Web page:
'He's my grandson': Briton recognises boy in IS video
The family of a young British boy thought to feature in the latest Islamic State (IS) propaganda material have said the youngster is merely being used as "a shield" by the terrorists.
Henry Dare said he believes his grandson Isa was the unidentified child involved in the footage.
Police are working to determine whether the boy - thought to be aged under five - is Isa, one of the sons of Grace "Khadijah" Dare, a Muslim-convert extremist from Lewisham in south-east London.
Mr Dare told Channel 4 News: "He's (used) for propaganda. He doesn't know anything. They (IS) are just using him as a shield.
"She (Khadijah) should come back and face the music because she has left herself down. All of us, she's let us down."
The majority of the footage, which has yet to be independently verified, features a masked man who insults Prime Minister David Cameron, labelling him "an imbecile" for launching air strikes in Syria, before killing a prisoner. Four other men then kill one prisoner each.
He speaks in a British accent and appears to mimic the style of the British man known as Jihadi John - real name Mohammed Emwazi - who was killed in a US drone strike in Syria in November.
The boy makes a fleeting appearance in a desert landscape at the end of the 10-minute video.
Wearing camouflage clothing and black headband, he speaks in what sounds like a British accent and says: "We are going to go kill the kaffir (non-believers) over there."
Grace Dare was brought up as a Christian but converted to Islam and started using the first name Khadijah, her family said. She travelled to Syria in 2012 and married Swedish Islamic fighter Abu Bakr, who is believed to have been killed since.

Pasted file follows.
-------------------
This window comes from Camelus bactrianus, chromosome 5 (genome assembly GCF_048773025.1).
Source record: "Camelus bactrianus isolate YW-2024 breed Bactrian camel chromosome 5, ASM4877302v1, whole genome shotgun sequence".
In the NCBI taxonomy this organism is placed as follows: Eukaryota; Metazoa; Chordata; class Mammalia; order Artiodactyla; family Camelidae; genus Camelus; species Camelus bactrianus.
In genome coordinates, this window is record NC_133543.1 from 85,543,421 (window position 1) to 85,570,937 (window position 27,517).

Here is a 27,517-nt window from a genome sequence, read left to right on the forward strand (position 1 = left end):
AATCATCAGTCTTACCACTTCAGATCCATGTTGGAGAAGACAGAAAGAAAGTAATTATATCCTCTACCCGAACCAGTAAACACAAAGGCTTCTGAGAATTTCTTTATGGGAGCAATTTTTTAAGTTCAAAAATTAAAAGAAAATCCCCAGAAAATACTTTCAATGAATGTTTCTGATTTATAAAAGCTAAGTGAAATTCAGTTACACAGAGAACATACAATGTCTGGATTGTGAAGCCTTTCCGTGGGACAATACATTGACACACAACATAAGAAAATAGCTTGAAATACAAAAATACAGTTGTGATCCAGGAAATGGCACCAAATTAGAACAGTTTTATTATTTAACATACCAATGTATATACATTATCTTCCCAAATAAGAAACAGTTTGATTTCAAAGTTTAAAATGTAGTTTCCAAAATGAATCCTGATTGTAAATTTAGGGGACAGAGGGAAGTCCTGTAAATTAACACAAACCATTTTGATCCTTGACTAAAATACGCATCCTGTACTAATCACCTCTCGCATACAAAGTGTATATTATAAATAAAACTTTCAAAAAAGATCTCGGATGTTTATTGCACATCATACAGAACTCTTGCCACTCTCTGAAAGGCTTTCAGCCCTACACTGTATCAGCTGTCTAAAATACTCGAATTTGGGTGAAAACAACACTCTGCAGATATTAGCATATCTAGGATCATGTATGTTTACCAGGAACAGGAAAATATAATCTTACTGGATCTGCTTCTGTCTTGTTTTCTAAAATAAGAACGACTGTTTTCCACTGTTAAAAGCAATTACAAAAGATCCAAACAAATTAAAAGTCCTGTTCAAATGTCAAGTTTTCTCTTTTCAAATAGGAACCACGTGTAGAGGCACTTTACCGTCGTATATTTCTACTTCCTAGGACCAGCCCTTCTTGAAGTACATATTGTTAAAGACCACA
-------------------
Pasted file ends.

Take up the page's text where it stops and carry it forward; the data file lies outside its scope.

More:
Dare, who according to the Daily Telegraph has a younger son as well as Isa, had previously used social media to say she wanted to be the first British woman to kill a British or American ISIS hostage. Last year she was said to have posted a picture on Twitter of Isa with an AK-47 rifle.
A spokeswoman for Lewisham Council said: "We are unable to confirm the identity of the boy in the video. The council is liaising with the police and we are deeply concerned about any suggestion of a link between these abhorrent acts and our community."
It is not the first time children have been used in the group's graphic videos.
In one infamous image, a child was pictured holding a severed head, while another photograph that circulated online showed a young child being encouraged to kick a severed head.
More than 30 UK children had been made the subject of family court orders over radicalisation fears, Scotland Yard said in August. At that time, judges had considered cases involving 12 different families.
Assistant Commissioner Mark Rowley, the country's most senior terrorism officer, said in some instances the children were "almost babes in arms", with ages ranging from two or three up to 16 or 17.